Will the omicron variable hit the property market?


Pending home sales soar in October - will the omicron variable hit the property market?

Every region in the US has seen an increase in buyers signing contracts to buy homes. Still, the trajectory of the housing market may depend on the omicron variant of the virus that causes COVID-19.

Homebuyers, especially those with a solid financial footing, rushed to secure contracts to purchase real estate in anticipation of higher interest rates. The omicron variant could affect the future course of the housing market.

Numbers: jump signing contracts

In October, the number of homebuyers who signed a home purchase contract increased significantly, exceeding economists' expectations.

The home sales rose 7.5% in October compared to September. Economists polled by MarketWatch expected a 0.7% increase in pending home sales in October.

Compared to last year, pending sales are down 1.4%, reflecting how much home buying activity has slowed from the fast pace of 2020.

The pending home sales index measures real estate transactions where a contract for a previously owned home has been signed, but the sale has not yet finished and is measured for contract-signing activity in 2001. The index provides insight into the trend that existing home sales numbers will take in the coming months, based on closed transactions.

The report noted that each region saw an increase in sales, led by an 11.8% rise in the Midwest. Yoon added that the report reinforced expectations that existing home sales will exceed the annual rate of 6 million in 2021.

The October pending home sales report probably helps explain some of the existing home sales reports released last week. There was a decline in pending home sales in September, but sales of existing homes rose in October. Many economists were surprised by the increase in existing home sales in October. The pending home sales report is generally an indicator of current deals, recording when contracts are signed while existing home sales reflect closed transactions.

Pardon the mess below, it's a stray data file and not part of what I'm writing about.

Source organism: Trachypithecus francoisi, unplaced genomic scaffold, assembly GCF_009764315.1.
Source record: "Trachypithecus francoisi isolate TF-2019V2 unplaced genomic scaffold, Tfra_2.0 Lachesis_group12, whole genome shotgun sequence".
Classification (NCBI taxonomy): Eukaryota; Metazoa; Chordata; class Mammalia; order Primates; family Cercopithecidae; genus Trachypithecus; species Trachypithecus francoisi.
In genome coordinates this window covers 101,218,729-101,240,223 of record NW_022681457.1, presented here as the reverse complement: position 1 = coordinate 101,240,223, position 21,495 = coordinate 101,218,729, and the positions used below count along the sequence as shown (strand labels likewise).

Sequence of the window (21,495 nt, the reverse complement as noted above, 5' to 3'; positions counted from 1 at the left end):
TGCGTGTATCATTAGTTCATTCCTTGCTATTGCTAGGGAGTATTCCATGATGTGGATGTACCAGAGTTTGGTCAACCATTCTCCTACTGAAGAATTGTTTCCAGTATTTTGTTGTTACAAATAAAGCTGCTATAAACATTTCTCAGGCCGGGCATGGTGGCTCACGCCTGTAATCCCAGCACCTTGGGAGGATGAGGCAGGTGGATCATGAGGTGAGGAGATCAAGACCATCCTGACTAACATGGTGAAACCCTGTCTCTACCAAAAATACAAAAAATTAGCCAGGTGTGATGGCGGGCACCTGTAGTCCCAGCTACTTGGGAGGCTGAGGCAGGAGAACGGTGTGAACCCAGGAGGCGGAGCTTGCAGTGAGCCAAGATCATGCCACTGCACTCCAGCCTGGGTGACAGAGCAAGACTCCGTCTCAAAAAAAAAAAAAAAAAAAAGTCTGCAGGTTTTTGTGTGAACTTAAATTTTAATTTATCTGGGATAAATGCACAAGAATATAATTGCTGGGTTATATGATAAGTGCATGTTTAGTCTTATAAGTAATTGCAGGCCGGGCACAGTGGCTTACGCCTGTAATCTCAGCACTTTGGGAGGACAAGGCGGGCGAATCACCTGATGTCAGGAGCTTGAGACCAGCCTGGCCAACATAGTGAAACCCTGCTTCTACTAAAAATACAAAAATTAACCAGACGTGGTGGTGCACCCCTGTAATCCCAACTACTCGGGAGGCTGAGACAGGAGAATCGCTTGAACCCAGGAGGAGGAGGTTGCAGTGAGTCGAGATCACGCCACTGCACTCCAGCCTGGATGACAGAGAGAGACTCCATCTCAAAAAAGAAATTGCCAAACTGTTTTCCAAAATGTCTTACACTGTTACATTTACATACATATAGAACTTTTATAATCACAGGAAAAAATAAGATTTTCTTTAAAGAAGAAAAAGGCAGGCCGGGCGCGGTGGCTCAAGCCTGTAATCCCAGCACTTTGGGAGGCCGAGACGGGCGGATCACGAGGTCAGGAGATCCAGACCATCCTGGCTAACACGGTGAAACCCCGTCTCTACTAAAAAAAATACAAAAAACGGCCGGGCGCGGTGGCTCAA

While sales are still happening at a brisk pace, especially in the fall, most economists expect momentum to slow next year, significantly if mortgage rates rise as expected.

In the near term, the housing market's forward trajectory may depend on what happens with the omicron variant. It is still unknown how transmissible the new variant is, nor whether it increases the likelihood of more severe cases of COVID-19 that can lead to hospitalization or death. If the variant proves to be a more significant threat—and if it evades the protection offered by vaccines—there may be a re-introduction of policies to reduce the infection rate.

The real estate industry has adapted in many ways to provide more flexibility. Hence, it is unlikely to be a slowdown similar to what occurred at the beginning of the pandemic. However, if the new variable weighs on consumer confidence, it may cause some potential buyers to guess their decision to buy a home.

What are they saying?

"As we move into the fall, housing has remained competitive, with limited inventory and a fast turnover, even with mortgage rates rising 15 basis points during the month," said George Ratio, director of economic research at Realtor.com. "Real estate markets have left the frenetic spring of 2021 behind, as the surge in homeowners willing to press ahead with pandemic delay plans has boosted new listings and tamed high price growth."

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